Thought for St George's Day

It would not have surprised Chesterton to see that the first mass challenge to oppression would come from the small business sector (Class Law Action) or that it would take a highly legalistic form.

Napoleon's "Nation of Shopkeepers" is alive and well, still hiding their emotions in their wallets and purses and pretending that their cause is only money.

It is easier for them to claim damages than for a still undemonstrative people to explain. It hides how deeply hurt and shocked they are to see their twin loves, of animals and countryside, trampled under foot.

But what Chesterton knew, and everyone from Napoleon to Galtieri was to discover, was an invisible line; a line that the transgressor cannot see until too late. The warning signs are all there, but these only the alert will notice.

When the English come to know their national day and fly their flag over their countryside something is afoot.

A people that grumble, rather than rebel, are stirring.

The English will, as always, put things right their way - late, without obvious passion and with little warning. Smile at us, pay us, pass us; but do not quite forget;
For we are the people of England, that never have spoken yet.

...You laugh at us and love us, both mugs and eyes are wet:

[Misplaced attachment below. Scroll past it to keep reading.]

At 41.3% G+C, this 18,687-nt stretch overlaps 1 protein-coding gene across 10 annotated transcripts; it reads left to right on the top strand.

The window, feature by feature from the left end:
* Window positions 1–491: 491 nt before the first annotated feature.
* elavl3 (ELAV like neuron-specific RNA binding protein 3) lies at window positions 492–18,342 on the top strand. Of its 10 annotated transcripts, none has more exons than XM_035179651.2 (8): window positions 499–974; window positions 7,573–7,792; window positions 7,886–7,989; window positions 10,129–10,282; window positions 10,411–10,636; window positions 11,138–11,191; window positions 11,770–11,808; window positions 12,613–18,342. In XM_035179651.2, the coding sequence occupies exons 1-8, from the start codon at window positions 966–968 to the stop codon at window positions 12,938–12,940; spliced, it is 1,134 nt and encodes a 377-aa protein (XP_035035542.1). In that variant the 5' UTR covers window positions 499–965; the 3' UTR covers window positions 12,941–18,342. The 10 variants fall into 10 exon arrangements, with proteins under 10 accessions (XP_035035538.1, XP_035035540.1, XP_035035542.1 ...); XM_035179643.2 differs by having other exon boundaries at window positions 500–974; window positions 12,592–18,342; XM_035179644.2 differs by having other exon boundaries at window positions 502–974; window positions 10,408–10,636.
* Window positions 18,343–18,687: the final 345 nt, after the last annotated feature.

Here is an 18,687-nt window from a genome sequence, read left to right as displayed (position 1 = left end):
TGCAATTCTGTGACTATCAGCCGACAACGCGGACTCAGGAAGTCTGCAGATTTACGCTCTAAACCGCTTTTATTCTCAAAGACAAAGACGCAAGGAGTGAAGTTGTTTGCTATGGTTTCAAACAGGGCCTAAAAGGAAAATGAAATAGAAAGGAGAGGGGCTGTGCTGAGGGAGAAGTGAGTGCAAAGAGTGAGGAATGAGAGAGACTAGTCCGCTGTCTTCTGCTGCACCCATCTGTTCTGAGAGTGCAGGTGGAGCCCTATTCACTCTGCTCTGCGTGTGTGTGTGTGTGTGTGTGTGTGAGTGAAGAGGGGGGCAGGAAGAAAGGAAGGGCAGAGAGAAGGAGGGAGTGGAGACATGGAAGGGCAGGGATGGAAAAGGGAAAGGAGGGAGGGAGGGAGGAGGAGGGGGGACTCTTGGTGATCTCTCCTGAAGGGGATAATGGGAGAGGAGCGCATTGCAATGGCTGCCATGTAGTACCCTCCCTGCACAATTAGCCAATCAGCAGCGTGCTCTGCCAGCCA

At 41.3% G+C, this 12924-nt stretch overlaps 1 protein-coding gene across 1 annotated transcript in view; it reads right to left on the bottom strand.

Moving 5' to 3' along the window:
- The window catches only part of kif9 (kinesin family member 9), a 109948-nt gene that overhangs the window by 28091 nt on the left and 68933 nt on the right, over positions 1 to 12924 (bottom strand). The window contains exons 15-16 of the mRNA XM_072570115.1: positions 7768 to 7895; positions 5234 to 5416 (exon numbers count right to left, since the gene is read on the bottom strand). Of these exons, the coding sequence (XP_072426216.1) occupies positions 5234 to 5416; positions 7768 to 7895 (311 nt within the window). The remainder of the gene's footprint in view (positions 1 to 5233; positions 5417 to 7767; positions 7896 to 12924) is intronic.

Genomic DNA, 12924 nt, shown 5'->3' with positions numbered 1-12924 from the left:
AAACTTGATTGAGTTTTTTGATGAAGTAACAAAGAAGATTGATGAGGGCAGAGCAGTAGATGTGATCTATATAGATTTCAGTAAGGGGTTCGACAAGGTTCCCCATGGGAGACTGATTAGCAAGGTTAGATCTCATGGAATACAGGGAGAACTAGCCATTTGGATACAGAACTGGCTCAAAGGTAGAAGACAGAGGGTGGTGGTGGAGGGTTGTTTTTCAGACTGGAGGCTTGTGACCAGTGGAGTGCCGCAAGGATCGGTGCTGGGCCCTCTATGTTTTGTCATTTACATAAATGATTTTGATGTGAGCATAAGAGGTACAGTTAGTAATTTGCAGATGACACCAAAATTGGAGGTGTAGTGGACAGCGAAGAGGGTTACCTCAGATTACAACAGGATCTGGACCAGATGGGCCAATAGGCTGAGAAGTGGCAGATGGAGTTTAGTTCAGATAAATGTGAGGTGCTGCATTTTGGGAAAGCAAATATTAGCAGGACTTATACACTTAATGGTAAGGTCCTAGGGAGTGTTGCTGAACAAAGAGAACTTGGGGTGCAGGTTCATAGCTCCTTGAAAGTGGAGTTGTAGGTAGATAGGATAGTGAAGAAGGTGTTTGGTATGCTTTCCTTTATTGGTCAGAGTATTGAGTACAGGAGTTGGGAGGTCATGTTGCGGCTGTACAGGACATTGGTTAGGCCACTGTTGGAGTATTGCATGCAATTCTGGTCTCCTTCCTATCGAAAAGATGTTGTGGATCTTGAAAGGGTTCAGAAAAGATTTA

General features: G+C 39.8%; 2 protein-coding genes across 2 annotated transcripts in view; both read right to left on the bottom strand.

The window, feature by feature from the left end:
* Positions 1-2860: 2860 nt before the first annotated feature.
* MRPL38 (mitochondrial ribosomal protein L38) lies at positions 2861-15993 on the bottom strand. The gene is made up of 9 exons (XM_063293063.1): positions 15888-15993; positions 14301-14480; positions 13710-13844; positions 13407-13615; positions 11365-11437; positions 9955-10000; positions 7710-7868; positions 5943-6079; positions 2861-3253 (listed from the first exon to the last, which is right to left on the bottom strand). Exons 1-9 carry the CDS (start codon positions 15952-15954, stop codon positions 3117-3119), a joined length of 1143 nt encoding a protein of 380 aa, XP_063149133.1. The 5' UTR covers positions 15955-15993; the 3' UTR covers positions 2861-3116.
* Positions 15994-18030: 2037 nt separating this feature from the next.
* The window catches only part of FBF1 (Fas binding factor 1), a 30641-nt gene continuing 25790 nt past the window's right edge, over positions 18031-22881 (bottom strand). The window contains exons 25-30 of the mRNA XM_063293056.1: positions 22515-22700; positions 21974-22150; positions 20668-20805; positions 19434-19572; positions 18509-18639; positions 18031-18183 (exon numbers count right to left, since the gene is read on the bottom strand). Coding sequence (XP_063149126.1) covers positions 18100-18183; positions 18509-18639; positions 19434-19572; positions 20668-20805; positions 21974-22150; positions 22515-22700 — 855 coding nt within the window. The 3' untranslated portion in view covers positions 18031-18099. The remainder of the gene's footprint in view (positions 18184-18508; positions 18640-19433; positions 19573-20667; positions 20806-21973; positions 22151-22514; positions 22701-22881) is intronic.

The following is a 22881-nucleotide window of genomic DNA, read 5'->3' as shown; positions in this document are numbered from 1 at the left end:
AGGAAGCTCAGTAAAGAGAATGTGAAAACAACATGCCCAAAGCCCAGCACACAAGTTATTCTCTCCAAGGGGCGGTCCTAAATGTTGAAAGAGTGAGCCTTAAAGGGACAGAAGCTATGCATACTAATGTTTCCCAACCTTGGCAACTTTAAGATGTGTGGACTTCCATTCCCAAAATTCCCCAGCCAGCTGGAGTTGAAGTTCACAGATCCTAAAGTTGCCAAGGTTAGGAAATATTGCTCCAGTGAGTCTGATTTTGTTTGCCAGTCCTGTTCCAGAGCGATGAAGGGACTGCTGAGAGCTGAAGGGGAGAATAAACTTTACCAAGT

Only you do not know us. For we have not spoken yet.

... We only know the last sad squires rode slowly towards the sea,
And a new people takes the land: and still it is not we.

They have given us into the hand of new unhappy lords,
Lords without anger or honour, who dare not carry their swords.
They fight by shuffling papers; they have bright dead alien eyes;
They look at our labour and laughter as a tired man looks at flies.
And the load of their loveless pity is worse than the ancient wrongs,
Their doors are shut in the evening; and they know no songs.

We hear men speaking for us of new laws strong and sweet,
Yet is there no man speaketh as we speak in the street.
It may be we shall rise the last as Frenchmen rose the first,
Our wrath come after Russia's wrath and our wrath be the worst.
It may be we are meant to mark with our riot and our rest
God's scorn for all men governing. It may be beer is best.
But we are the people of England; and we have not spoken yet.
Smile at us, pay us, pass us. But do not quite forget.

GK Chesterton